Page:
When prime ministers speak about science, it is wise not to raise your hopes too high. To see it done at all is usually enough to satisfy those with a professional interest; to see it done well is beyond reasonable expectation.
So it was when Theresa May spoke at Jodrell Bank observatory on Monday 21 May. Her speech trotted out the familiar tropes of British scientific triumphs past, easily good enough for an A level essay but with one clanger. Crick and Watson did not, as she asserted, discover DNA in Cambridge in 1953—it was discovered long before either of them was born. They discovered the structure of DNA, a very different thing.
The prime minister believes that IT has the power to transform healthcare, a widely shared view. She cited one example that caught the headlines, the claim that using artificial intelligence to speed cancer screening could prevent 22 000 people dying every year within five years of diagnosis. This may or may not be true (it sounds like a wild guess to me) but is not remotely within May’s ability to deliver. It is an aspiration, easy to utter but deliverable only by the efforts of others.
What might she have said? The NHS (GPs apart) has a miserable record of delivering on IT projects. Care.data, the failed project of the Blair government, saw £10bn squandered, to little return. Not much of consequence has happened since, apart from the repeated assertion that the NHS is the perfect platform for the use of “big data” to achieve the transformation May outlined. Unfortunately, it isn’t.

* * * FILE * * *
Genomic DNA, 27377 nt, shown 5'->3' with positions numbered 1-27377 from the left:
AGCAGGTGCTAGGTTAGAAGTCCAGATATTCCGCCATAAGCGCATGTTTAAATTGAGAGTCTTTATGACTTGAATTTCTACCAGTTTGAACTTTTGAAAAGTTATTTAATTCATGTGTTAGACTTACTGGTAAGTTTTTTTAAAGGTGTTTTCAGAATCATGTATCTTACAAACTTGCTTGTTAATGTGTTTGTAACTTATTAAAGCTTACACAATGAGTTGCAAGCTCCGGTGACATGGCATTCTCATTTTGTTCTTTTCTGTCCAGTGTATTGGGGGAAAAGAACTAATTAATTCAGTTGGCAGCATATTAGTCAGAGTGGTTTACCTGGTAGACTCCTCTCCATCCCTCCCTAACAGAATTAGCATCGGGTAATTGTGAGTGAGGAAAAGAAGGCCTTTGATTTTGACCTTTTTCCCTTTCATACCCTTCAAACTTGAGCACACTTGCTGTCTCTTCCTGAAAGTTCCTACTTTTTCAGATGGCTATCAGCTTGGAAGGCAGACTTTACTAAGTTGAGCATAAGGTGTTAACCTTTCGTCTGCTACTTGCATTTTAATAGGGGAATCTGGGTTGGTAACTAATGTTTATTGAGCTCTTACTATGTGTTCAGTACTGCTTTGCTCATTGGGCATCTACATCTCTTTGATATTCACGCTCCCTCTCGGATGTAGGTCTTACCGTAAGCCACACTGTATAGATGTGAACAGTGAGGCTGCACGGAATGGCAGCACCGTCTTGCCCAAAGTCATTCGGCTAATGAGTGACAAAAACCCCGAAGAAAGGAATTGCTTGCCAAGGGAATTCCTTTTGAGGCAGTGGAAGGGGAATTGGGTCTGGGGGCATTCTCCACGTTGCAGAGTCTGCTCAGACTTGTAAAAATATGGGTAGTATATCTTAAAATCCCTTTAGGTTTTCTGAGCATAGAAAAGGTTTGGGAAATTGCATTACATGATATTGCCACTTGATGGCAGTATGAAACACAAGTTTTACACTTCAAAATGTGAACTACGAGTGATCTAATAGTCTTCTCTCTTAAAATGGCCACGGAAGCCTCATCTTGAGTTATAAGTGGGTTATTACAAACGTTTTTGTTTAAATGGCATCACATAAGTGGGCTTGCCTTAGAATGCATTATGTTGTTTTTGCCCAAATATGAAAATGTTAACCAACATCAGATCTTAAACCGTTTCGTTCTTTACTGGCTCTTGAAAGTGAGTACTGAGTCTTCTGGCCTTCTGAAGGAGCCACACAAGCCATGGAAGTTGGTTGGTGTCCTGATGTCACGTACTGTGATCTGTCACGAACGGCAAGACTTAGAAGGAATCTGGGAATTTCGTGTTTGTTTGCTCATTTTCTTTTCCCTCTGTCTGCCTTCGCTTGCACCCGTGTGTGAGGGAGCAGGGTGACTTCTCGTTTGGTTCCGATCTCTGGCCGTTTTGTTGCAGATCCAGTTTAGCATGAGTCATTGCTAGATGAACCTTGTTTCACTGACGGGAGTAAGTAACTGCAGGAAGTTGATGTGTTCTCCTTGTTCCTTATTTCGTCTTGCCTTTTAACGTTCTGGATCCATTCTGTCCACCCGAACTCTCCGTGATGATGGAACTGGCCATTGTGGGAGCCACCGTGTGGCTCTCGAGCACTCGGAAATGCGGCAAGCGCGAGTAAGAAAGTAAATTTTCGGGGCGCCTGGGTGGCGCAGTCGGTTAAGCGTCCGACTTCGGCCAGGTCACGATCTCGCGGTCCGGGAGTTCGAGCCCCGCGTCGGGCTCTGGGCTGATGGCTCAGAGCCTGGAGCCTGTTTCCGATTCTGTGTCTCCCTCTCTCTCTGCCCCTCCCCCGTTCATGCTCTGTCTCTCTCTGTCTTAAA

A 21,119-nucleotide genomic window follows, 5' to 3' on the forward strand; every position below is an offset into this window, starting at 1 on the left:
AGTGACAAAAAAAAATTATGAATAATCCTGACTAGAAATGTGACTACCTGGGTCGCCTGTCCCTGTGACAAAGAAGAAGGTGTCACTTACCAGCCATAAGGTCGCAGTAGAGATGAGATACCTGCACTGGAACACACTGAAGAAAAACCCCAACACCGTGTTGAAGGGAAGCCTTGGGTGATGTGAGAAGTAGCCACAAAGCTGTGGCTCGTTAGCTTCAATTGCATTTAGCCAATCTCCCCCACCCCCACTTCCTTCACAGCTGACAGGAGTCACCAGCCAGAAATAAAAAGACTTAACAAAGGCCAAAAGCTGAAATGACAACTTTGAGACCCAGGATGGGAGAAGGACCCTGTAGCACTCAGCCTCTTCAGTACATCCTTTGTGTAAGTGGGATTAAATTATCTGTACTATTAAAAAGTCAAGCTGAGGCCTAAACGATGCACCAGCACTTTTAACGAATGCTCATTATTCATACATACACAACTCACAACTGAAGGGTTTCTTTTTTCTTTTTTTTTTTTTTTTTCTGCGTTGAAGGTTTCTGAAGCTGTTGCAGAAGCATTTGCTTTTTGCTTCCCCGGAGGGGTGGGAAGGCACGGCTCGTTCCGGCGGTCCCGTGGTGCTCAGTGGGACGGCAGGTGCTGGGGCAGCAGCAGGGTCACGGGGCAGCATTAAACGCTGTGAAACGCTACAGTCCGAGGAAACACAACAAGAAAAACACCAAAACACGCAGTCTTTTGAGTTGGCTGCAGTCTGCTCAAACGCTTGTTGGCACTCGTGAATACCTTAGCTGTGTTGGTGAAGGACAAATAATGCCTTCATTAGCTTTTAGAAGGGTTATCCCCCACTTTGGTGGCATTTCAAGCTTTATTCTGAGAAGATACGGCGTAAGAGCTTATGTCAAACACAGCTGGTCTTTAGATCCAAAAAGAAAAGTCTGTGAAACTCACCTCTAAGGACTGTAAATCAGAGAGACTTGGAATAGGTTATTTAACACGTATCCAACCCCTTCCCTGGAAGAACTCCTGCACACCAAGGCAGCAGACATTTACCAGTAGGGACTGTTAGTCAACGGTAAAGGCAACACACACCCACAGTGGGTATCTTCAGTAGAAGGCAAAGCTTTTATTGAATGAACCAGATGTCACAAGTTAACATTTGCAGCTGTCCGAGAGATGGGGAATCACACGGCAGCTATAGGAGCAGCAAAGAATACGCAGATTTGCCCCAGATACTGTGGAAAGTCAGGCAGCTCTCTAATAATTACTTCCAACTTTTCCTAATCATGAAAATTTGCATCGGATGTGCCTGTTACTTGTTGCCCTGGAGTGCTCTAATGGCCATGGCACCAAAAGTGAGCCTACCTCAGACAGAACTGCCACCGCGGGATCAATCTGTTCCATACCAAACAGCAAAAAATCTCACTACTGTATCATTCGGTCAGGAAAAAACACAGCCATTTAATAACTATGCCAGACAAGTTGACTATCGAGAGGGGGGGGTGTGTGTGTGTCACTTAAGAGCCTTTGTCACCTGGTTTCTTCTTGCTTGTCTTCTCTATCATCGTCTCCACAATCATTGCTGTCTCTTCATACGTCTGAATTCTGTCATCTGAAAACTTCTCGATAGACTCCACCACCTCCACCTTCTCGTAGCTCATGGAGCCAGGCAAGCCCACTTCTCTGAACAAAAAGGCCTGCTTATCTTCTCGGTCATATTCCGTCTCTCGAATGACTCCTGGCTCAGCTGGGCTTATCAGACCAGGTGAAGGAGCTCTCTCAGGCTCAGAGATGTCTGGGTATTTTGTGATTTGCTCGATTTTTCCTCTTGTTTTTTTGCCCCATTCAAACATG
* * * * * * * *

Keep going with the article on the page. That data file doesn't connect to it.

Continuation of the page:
One problem is the continuing difficulty over the use of anonymised patient data, with endless consultations and inquiries failing to clear the air. This is a political problem, the kind that politicians are there to solve. A review published last October into the artificial intelligence industry said that companies still face “an unfathomable task” of gaining access to health data. May might usefully have outlined how this task could be simplified.
AI is the subject of a so called “sector deal” between government and private industry and forms part of the wider Life Sciences Industrial Strategy. The House of Lords Science and Technology Committee recently warned in a report that delivery of the strategy was “incoherent and wholly inadequate.” John Bell, report author and a professor of medicine at Oxford University, said that nobody seemed to be in charge. “It is not clear who is driving the bus. Whoever is driving the bus, the windscreen wipers do not work and the exhaust is falling off.”
The earlier version of the strategy was championed by George Freeman, a junior minister responsible for life sciences, whose role May abolished in 2016. So on Monday she might have said that the strategy would be given a visible profile by appointing a minister to be responsible for it. She didn’t. It was an opportunity missed.
Nigel Hawkes is a freelance journalist, London